Fitness Trackers – Wearable Tech High Margin for Error

Portions from MobihealthNews – A new paper published yesterday in JAMA Internal Medicine shows that, when it comes to measuring energy expenditure, many leading fitness trackers have a margin of error of about 200 calories per day in either direction.

The study was conducted by Japanese researchers led by Haruka Murakami from the National Institute of Health and Nutrition in Tokyo. Nineteen participants, aged 21 to 50, wore 12 fitness trackers a piece, a mix of popular consumer devices (Fitbit Flex, Jawbone UP24, Misfit Shine, Epson Pulsense PS-100, Garmin Vivofit, Tanita AM-160, Omron CalorieScan HJA-403C, and Withings Pulse O2) and devices more often used in healthcare (Panasonic Actimarker EW 4800, Suzuken Lifecorder EX, Omron Active style Pro HJA-350IT, and ActiGraph GT3X).

This study examines the accuracy of total energy expenditure estimates made by wearable devices compared with measurements made using the metabolic chamber and doubly labeled water methods.

Accurate estimation of energy expenditure is a key element in determining the relationships between aspects of human behavior, physical activity, and overall health.1,2 Although wearable devices for estimating energy expenditure are becoming increasingly popular, there is little evidence regarding their validity.3,4 This study was performed to examine the validity of total energy expenditure estimates made by several wearable devices compared with gold standard measurements for a standardized day (metabolic chamber method) and free-living days (doubly labeled water [DLW] method).ama-wearablesIn the metabolic chamber test, the Withings and Jawbone devices underestimated expenditure by about 270 calories while both Omron devices overestimated calories by about 200 calories. The other devices all fell in between that range, with the Panasonic and Epson devices the closest to the standard.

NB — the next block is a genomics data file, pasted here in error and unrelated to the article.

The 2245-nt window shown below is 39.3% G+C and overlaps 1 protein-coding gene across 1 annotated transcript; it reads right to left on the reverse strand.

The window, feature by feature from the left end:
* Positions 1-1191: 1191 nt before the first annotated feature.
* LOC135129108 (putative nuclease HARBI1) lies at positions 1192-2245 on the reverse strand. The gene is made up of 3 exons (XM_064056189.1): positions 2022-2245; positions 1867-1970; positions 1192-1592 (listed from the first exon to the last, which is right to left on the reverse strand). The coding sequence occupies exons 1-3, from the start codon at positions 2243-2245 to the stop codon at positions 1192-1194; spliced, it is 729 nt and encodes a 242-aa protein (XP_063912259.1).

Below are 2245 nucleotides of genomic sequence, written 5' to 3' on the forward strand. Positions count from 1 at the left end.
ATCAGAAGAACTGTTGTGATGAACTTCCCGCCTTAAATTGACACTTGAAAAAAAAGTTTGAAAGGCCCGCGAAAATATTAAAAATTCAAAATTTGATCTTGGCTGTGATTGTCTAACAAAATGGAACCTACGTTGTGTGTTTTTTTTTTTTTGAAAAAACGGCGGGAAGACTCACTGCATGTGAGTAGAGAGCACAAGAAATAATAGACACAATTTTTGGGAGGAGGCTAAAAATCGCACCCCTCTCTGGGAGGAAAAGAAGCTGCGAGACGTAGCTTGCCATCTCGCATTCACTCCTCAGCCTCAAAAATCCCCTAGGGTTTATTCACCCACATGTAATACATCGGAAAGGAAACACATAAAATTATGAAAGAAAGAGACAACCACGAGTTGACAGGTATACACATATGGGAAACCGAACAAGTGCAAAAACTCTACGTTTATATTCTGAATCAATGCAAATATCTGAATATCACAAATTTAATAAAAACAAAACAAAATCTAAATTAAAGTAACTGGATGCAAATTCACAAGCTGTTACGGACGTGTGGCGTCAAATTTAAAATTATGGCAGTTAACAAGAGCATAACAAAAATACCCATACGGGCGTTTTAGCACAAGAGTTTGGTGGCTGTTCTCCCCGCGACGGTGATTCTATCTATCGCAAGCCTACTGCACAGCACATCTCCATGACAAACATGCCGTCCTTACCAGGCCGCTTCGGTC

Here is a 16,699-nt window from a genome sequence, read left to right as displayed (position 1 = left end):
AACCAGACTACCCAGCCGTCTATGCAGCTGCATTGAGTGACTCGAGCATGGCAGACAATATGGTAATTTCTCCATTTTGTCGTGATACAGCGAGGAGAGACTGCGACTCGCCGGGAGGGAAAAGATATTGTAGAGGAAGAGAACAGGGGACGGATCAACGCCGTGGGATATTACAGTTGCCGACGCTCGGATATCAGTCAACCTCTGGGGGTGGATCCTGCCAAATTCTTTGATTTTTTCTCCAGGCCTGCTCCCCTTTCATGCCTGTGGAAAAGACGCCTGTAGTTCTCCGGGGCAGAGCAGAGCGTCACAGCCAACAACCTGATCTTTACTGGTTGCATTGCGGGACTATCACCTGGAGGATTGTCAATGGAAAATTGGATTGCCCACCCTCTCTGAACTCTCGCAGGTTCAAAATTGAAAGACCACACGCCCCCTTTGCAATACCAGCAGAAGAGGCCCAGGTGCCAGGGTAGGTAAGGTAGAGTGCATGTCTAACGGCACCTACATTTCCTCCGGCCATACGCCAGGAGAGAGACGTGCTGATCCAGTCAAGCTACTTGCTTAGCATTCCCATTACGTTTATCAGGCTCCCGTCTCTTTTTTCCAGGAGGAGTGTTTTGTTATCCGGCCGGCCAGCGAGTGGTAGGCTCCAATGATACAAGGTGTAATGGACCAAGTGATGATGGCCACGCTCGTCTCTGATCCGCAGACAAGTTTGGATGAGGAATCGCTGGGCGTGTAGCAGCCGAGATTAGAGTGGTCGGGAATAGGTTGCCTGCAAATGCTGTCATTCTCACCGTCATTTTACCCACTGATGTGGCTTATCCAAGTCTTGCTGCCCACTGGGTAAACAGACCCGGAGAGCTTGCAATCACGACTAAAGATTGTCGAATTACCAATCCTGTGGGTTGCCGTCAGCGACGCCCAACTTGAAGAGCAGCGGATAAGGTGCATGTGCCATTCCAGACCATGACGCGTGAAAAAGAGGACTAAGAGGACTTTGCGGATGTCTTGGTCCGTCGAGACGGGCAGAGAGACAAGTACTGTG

In the urine test, on the other hand, all the devices underestimated calorie output, by margins ranging from 69 calories short (the Omron Active Style Pro) to 590 calories short (the Jawbone UP24).

Researchers noted a few factors that might have contributed to the disconnect, including the fact that participants couldn’t wear the trackers all the time. They also noted that they tested only a healthy weight population, and that future studies should include overweight participants as well.

As the saying goes, “when the going gets tough, the weird turn pro” time for these devices to be really professional and really do their job.  In addition, your fitness tracker should be used with MedsMinders to track your vitamins, supplements, and other meds.

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